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The Cambridge Weekly –8th April 2024


8th April 2024


Perspective News, The Cambridge Weekly

The Cambridge Weekly –8th April 2024

Bumpy start to the quarter

Following on from two very strong quarters for investors in risk assets, the start of the second quarter has seen a sudden change of mood, and the first distinct bout of equity volatility this year.

Indeed, last Thursday, the American leading stock market index, the S&P 500 had the largest one-day percentage range (high/low) in over a year. The last major hiccup was when the US regional bank SVB fell in March 2023. The banking problems back then elicited an infusion of liquidity from the US central bank, the Federal Reserve (Fed), which not only helped stabilise markets but actually fed the next stage of the rally.

Oil breaking higher

Oil prices have leapt up. In commentary last week, the most prominent explanation has been the escalation of hostilities in Ukraine and the Middle East, which threaten to disrupt global supplies.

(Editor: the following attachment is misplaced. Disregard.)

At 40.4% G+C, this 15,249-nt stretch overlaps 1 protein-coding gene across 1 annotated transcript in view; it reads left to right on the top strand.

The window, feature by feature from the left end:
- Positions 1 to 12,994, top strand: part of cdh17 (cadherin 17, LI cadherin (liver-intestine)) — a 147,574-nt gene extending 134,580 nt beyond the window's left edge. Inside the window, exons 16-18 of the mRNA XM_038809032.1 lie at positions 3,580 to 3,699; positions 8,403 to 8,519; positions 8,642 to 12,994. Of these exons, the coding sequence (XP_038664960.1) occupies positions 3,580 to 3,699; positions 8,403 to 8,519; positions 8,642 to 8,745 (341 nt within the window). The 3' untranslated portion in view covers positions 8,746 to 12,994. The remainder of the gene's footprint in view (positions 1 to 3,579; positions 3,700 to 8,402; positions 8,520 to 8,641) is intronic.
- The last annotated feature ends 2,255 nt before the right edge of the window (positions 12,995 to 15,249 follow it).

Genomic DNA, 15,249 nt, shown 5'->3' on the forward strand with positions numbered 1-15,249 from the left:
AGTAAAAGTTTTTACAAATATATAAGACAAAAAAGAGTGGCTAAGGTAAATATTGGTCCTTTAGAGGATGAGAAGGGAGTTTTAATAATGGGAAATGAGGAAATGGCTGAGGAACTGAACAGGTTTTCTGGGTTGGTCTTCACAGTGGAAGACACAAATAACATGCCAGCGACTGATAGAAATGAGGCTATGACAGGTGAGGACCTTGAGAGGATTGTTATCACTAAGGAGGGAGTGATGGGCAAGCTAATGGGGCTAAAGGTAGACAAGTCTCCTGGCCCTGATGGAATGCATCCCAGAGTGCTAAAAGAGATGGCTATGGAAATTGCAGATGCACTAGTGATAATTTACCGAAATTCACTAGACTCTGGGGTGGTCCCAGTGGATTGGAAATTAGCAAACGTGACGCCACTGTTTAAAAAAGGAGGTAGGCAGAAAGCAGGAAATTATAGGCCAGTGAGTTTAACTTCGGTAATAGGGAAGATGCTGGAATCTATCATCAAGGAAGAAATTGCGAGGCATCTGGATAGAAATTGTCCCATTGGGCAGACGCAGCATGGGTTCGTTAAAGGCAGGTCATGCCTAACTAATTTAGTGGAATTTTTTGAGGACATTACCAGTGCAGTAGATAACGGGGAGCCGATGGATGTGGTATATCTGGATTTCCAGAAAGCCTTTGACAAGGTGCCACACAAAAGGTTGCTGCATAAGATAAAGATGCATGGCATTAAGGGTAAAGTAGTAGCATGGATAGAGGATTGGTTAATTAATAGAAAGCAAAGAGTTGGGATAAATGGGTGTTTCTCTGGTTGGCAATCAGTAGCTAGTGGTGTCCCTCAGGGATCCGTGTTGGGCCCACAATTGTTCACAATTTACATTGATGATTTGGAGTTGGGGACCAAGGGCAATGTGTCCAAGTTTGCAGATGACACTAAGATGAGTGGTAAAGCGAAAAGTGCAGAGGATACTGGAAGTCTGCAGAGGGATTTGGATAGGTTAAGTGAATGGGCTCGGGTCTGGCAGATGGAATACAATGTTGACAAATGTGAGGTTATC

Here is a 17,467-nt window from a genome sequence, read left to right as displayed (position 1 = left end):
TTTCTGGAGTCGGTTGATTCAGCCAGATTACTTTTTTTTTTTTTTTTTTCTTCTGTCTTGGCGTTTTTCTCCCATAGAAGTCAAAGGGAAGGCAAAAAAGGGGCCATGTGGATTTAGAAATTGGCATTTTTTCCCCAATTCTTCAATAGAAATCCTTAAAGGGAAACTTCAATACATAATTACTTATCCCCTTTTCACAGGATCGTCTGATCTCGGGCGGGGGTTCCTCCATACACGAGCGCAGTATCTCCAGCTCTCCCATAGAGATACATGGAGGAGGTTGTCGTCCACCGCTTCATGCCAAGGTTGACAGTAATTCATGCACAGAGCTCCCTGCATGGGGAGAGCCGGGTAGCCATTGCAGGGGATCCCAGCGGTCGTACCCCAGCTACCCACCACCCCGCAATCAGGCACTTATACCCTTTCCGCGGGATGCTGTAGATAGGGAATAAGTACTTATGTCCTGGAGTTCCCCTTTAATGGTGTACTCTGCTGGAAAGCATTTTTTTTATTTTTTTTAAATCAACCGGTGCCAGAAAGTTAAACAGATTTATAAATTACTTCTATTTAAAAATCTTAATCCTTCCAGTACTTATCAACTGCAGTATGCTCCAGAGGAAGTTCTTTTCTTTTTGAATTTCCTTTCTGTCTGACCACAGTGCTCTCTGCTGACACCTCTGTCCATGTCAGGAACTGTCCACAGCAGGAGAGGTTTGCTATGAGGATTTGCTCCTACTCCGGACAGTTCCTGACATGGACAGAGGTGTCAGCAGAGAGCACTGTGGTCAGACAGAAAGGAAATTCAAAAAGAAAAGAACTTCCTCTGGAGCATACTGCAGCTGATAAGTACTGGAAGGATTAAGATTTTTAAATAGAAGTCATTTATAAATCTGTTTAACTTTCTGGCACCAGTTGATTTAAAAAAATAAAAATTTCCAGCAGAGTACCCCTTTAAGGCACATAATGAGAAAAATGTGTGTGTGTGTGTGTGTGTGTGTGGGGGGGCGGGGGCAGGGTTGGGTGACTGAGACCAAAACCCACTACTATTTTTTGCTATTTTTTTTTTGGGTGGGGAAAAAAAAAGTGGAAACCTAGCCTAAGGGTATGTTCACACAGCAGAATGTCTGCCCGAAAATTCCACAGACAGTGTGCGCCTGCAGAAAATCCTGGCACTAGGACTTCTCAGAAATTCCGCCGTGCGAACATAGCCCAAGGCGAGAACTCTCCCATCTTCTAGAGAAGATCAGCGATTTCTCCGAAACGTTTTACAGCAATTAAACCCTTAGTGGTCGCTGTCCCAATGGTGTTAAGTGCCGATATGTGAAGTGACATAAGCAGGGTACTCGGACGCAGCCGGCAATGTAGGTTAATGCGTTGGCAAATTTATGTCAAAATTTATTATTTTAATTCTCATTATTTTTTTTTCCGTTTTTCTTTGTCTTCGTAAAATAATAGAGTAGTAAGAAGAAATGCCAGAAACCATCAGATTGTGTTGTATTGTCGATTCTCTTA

However, price momentum has been building for some time. Supply is constrained and, in line with a resilient global economy, oil demand has also proved more resilient than expected. This has resulted in an impressive but underappreciated rally: Brent (Brent crude oil is the most traded and its price used as a benchmark) is up more than 17% year-to-date. At the time of writing, Europe’s Brent is sitting just above $91 per barrel, and the US’ WTI is above $86

March 2024 asset returns review

Springtime for investors; March was another strong one in capital markets. Global stocks gained 3.3% in sterling terms, supported by a strengthening of corporate earnings and a continued softening from central banks. The rally was broad based too, with virtually all major stock markets getting a fair share of the joy. Last month’s sunny spell caps off an overwhelmingly positive first quarter of the year. Global equities jumped 9.2% over the first three months of 2024 in sterling terms. The table below shows the monthly and quarterly returns for major regions and asset classes in full, as well as some longer term annualised return perspectives.

Click here to read the full commentary